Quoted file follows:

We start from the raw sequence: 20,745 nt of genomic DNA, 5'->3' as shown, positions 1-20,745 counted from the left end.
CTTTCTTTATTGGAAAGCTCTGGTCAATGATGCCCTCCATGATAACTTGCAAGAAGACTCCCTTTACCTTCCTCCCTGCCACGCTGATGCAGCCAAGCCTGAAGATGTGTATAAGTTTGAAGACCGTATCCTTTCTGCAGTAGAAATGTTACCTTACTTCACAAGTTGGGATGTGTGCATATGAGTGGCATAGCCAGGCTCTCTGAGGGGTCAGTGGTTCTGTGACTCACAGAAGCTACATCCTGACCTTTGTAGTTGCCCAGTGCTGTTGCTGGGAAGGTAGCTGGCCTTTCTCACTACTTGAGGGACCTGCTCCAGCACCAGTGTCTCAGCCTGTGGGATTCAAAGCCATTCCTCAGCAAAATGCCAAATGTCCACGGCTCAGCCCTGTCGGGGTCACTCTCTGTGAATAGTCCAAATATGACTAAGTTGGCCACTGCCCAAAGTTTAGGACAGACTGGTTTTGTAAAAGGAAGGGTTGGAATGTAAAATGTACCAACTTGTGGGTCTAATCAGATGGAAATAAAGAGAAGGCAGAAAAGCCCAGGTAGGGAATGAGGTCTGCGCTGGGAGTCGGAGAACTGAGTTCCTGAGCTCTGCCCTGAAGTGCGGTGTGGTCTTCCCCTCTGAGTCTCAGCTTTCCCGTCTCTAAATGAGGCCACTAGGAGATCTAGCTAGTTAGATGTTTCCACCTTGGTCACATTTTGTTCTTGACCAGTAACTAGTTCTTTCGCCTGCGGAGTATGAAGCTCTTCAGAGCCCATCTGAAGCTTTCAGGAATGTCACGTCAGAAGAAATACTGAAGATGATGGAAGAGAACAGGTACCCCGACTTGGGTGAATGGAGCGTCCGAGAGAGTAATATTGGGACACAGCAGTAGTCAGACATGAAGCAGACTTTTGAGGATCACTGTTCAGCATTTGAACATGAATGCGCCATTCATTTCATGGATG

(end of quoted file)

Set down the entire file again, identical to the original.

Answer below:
We start from the raw sequence: 20,745 nt of genomic DNA, 5'->3' as shown, positions 1-20,745 counted from the left end.
CTTTCTTTATTGGAAAGCTCTGGTCAATGATGCCCTCCATGATAACTTGCAAGAAGACTCCCTTTACCTTCCTCCCTGCCACGCTGATGCAGCCAAGCCTGAAGATGTGTATAAGTTTGAAGACCGTATCCTTTCTGCAGTAGAAATGTTACCTTACTTCACAAGTTGGGATGTGTGCATATGAGTGGCATAGCCAGGCTCTCTGAGGGGTCAGTGGTTCTGTGACTCACAGAAGCTACATCCTGACCTTTGTAGTTGCCCAGTGCTGTTGCTGGGAAGGTAGCTGGCCTTTCTCACTACTTGAGGGACCTGCTCCAGCACCAGTGTCTCAGCCTGTGGGATTCAAAGCCATTCCTCAGCAAAATGCCAAATGTCCACGGCTCAGCCCTGTCGGGGTCACTCTCTGTGAATAGTCCAAATATGACTAAGTTGGCCACTGCCCAAAGTTTAGGACAGACTGGTTTTGTAAAAGGAAGGGTTGGAATGTAAAATGTACCAACTTGTGGGTCTAATCAGATGGAAATAAAGAGAAGGCAGAAAAGCCCAGGTAGGGAATGAGGTCTGCGCTGGGAGTCGGAGAACTGAGTTCCTGAGCTCTGCCCTGAAGTGCGGTGTGGTCTTCCCCTCTGAGTCTCAGCTTTCCCGTCTCTAAATGAGGCCACTAGGAGATCTAGCTAGTTAGATGTTTCCACCTTGGTCACATTTTGTTCTTGACCAGTAACTAGTTCTTTCGCCTGCGGAGTATGAAGCTCTTCAGAGCCCATCTGAAGCTTTCAGGAATGTCACGTCAGAAGAAATACTGAAGATGATGGAAGAGAACAGGTACCCCGACTTGGGTGAATGGAGCGTCCGAGAGAGTAATATTGGGACACAGCAGTAGTCAGACATGAAGCAGACTTTTGAGGATCACTGTTCAGCATTTGAACATGAATGCGCCATTCATTTCATGGATG